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you cannot tell-it may be-oh! it may be the next moment. Without the least warning, you may die 'suddenly-fall from your chair, drop in the street, or be found a corpse in your bed! But even if you should live to the full age of man, you must die at last. "Yes! the important day will come,

When you must quit this earthly home,
And sail upon the boundless sea,
A vast untried eternity.

Unknown the period of your stay,
You may be summon'd hence to-day,
Without a moment's notice given,

You may appear in hell or heaven!

No one ever returns from this journey to revisit his friends, or to report what he has seen, or heard, or felt. As the tree falls, so it lies; as death leaves us, judgment finds us. Death fixes our final state, nor can we come back, even for a short time, to rectify an error, or correct a mistake. There is no work, nor device, nor knowledge, nor wisdom in the grave, whither thou goest. (Eccles. ix. 10.) He that is unjust will be unjust still; he that is filthy will be filthy still; he that is righteous will be righteous still; he that is holy will be holy still. "Death to a christian," says Mason, "is putting off rags for robes." "It is," adds Dr. Watts, "but passing through a dark entry out of one little dusky room of our Father's house into another that is fair and light, glorious and divinely entertaining. O may the rays and splendour of my heavenly apartment shoot far downwards, and gild the dark entry with such a cheerful gleam, as to banish every fear when I shall be called to pass through!"

But what is death to the wicked, the impenitent, the mere professor of religion, the graceless, the prayerless, the unconverted? A dark valley without a gleam of light or hope, full of terror and agony, unutterable and indescribable! Death is terrible in the eye of nature, but far more terrible in the eye of conscience. It was the sad exclamation of Cæsar Borgia, when dying, "I provided in the course of my life for every thing but death, and now, I must die, though entirely unprepared for it." Very different was the state of the late Rev. Matthew Warren, who, when asked in his last hours how he was? replied, "I am just going into eternity; but I bless God, I am neither ashamed to live, nor afraid to die."

complete that they can never get out of order. And as the solar system itself is found to be constructed upon such principles of harmony and perfection, it is not possible for an intelligent mind to cut off a portion of that system without deranging the whole, and in this way I am persuaded philosophers must look at the whole machinery of the solar system, and of universal space itself, before they can pronounce that one portion of it is not dependent upon another.

The solar system itself then, being but an atom in creation, is found to be changing its place gradually in space to be slowly performing its revolution round the grand centre of the universethe effulgence of Deity, the place where the eternal councils gave laws to creation, the grand arcanum of creative intelligence: and hence our atmospheric phenomena are ever changing—our cycles ever varying our theories ever undergoing perpetual changes.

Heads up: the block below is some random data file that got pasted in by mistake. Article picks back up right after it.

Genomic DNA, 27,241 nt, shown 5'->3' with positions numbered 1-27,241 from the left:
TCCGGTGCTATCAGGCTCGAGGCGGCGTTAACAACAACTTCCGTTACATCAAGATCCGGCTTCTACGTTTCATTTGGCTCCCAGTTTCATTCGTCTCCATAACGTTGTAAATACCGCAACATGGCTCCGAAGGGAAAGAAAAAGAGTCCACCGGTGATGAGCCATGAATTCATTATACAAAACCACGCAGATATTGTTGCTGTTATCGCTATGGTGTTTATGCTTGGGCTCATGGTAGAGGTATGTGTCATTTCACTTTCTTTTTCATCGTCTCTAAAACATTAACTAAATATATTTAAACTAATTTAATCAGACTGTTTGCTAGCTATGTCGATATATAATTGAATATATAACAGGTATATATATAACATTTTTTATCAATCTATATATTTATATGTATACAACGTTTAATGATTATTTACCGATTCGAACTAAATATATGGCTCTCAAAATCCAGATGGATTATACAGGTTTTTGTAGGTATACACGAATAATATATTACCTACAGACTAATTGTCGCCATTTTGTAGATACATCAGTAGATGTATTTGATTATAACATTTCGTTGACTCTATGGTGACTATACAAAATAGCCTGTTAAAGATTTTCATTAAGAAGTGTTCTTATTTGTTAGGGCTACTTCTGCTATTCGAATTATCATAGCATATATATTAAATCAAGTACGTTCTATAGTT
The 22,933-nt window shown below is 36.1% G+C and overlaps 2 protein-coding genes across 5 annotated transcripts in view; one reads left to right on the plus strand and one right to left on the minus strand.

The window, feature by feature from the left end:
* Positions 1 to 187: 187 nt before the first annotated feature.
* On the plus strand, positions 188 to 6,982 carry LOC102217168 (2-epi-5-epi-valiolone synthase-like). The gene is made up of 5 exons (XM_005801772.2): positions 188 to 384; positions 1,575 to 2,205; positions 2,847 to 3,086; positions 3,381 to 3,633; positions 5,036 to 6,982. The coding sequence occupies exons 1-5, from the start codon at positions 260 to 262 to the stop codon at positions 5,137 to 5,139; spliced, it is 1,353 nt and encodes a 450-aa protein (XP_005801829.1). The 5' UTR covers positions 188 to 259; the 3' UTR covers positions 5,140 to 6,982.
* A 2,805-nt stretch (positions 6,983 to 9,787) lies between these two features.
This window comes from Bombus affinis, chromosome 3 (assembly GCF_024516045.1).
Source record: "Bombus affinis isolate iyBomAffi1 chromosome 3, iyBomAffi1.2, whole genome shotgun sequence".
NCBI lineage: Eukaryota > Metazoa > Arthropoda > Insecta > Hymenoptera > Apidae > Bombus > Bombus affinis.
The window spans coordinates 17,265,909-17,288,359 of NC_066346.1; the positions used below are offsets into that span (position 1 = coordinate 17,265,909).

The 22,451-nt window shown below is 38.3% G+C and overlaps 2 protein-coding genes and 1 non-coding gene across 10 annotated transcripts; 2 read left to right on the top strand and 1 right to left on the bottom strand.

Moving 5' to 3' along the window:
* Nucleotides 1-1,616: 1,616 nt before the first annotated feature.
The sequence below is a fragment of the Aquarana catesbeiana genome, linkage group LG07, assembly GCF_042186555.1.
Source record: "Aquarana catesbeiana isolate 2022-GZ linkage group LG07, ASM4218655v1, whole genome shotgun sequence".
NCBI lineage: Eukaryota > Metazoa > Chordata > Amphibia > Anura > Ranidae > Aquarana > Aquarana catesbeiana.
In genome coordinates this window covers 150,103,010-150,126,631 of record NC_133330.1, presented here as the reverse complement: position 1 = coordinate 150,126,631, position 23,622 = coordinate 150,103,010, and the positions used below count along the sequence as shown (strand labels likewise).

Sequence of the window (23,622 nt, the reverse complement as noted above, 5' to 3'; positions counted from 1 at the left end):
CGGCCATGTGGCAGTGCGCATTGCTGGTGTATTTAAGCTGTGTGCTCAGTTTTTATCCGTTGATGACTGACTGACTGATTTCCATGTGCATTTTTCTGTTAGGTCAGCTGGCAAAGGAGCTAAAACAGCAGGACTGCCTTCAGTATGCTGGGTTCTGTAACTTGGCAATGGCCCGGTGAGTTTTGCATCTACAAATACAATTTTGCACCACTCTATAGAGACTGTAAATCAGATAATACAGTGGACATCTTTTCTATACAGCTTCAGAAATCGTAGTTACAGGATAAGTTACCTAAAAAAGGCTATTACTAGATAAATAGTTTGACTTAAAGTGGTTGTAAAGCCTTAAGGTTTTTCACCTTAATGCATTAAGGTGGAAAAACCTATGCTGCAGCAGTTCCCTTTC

Do not philosophers allow the moon to have an influence upon the waters of our globe? If she have, let us look at the media through which she acts. As she is placed far above the reach of our atmosphere, how is her influence communicated? I reply, first by the etherial fluid, or electric fluid, that pervades the spaces between the planetary bodies, then by our atmosphere, which is about seven hundred thousand times more dense than the etherial fluid, and thence to the waters of our ocean. Now, the moon's effects are not only apparent twice in every twenty-four hours, but they are allowed by all,-and yet those very persons who allow the moon's influence, deny in toto that a body, Jupiter for example, which is nearly three hundred and twenty-two times the size of our earth, or more than sixty-two thousand times the size of the moon, has any influence at all upon the gases of our atmosphere! As regards the absurdity of the case, one is just as absurd as the other; and, therefore, if it be the generally received opinion that the moon has an influence over terrestrial objects, why deny the same influence, but differing in degree or intensity, to every other body composing the solar system?

Now, the moon and the earth travel together through space with a velocity of about eleven hundred and thirty-five miles in a minute; yet this, when compared to Mercury's motion in space is very slow; Mercury winging his way at the rate of two thousand miles in the same period; and surely this rapidity must have some


considerable influence on the etherial substances, be they what they may, if the merely moving a lady's fan in a very gentle manner, will agitate the atmosphere from one side of a room to the other. Professor Airy has stated that Jupiter is more than three hundred and twenty-two times the mass of the earth, or fifteen hundred times the mass of Venus, and that he travels through space with "kingly pomp the rival of the sun," at the rate of twenty-nine thousand miles per hour, and spins round on its axis at the rate of nearly thirty thousand miles per hour. Can such a vast body as this sweep through space, between the orbits of other planets, and not produce some influence on those bodies towards which his course may be directed? We are informed by Sir John Herschel, our prince of astronomers, that, "every planet produces an amount of perturbation in the motions of every other, proportional to its mass, and to the degree of advantage or purchase which its situation in the system gives it over their movements. The latter is a subject of calculation; the former is unknown otherwise than by observations of its effects." Now, if such a man as Sir John Herschel can determine the amount of disturbing force, or rather that there exists a disturbing force at all, on the whole mass of our earth, may we not fairly ask, can such disturbing force affect the whole mass of the planet and not disturb the equilibrium of its atmosphere? Let reason answer. Science opens to us many sublime subjects for contemplation, and none are more sublime than the laws of creative wisdom, and the splendour and magnificence of the great Creator himself; and hence I doubt not but science will, in due time, open to the intelligence of man the laws of universal influence of one portion of the creation upon another, and especially the universality of the planetary action and planetary influence.-White, on the Weather Prophets.